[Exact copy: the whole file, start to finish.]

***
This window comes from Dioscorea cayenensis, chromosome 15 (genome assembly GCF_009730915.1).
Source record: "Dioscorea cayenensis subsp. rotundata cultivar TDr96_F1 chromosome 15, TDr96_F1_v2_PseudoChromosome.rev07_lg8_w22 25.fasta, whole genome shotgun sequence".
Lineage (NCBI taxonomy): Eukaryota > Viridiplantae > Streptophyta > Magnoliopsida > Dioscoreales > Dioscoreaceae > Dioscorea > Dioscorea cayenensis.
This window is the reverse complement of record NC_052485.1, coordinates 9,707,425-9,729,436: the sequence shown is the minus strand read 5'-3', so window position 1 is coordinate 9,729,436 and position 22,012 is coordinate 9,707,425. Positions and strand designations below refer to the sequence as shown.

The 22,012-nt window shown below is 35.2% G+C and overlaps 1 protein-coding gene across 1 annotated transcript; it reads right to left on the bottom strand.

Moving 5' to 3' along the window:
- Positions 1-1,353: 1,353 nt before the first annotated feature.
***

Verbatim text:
This window comes from Dioscorea cayenensis, chromosome 15 (genome assembly GCF_009730915.1).
Source record: "Dioscorea cayenensis subsp. rotundata cultivar TDr96_F1 chromosome 15, TDr96_F1_v2_PseudoChromosome.rev07_lg8_w22 25.fasta, whole genome shotgun sequence".
Lineage (NCBI taxonomy): Eukaryota > Viridiplantae > Streptophyta > Magnoliopsida > Dioscoreales > Dioscoreaceae > Dioscorea > Dioscorea cayenensis.
This window is the reverse complement of record NC_052485.1, coordinates 9,707,425-9,729,436: the sequence shown is the minus strand read 5'-3', so window position 1 is coordinate 9,729,436 and position 22,012 is coordinate 9,707,425. Positions and strand designations below refer to the sequence as shown.

The 22,012-nt window shown below is 35.2% G+C and overlaps 1 protein-coding gene across 1 annotated transcript; it reads right to left on the bottom strand.

Moving 5' to 3' along the window:
- Positions 1-1,353: 1,353 nt before the first annotated feature.